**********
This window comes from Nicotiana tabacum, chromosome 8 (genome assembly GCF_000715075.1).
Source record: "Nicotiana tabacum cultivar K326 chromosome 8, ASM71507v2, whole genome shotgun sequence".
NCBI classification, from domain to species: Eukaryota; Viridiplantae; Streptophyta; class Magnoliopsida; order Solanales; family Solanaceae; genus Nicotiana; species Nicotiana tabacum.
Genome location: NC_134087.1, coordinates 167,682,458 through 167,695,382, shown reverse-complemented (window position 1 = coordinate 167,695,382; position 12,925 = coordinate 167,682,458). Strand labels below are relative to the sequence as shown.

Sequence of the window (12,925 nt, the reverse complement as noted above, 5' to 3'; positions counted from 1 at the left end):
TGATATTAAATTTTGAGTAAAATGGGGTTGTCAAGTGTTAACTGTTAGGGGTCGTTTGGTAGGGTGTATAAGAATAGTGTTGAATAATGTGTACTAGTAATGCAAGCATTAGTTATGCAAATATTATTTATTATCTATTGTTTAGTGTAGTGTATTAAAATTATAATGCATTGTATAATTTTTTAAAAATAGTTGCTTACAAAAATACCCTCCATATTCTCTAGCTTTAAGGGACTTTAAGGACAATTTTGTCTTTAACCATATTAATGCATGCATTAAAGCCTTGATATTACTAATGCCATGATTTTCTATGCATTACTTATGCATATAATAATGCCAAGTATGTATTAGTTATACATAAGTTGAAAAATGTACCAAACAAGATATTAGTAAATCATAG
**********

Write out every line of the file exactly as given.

This window comes from Nicotiana tabacum, chromosome 8 (genome assembly GCF_000715075.1).
Source record: "Nicotiana tabacum cultivar K326 chromosome 8, ASM71507v2, whole genome shotgun sequence".
NCBI classification, from domain to species: Eukaryota; Viridiplantae; Streptophyta; class Magnoliopsida; order Solanales; family Solanaceae; genus Nicotiana; species Nicotiana tabacum.
Genome location: NC_134087.1, coordinates 167,682,458 through 167,695,382, shown reverse-complemented (window position 1 = coordinate 167,695,382; position 12,925 = coordinate 167,682,458). Strand labels below are relative to the sequence as shown.

Sequence of the window (12,925 nt, the reverse complement as noted above, 5' to 3'; positions counted from 1 at the left end):
TGATATTAAATTTTGAGTAAAATGGGGTTGTCAAGTGTTAACTGTTAGGGGTCGTTTGGTAGGGTGTATAAGAATAGTGTTGAATAATGTGTACTAGTAATGCAAGCATTAGTTATGCAAATATTATTTATTATCTATTGTTTAGTGTAGTGTATTAAAATTATAATGCATTGTATAATTTTTTAAAAATAGTTGCTTACAAAAATACCCTCCATATTCTCTAGCTTTAAGGGACTTTAAGGACAATTTTGTCTTTAACCATATTAATGCATGCATTAAAGCCTTGATATTACTAATGCCATGATTTTCTATGCATTACTTATGCATATAATAATGCCAAGTATGTATTAGTTATACATAAGTTGAAAAATGTACCAAACAAGATATTAGTAAATCATAG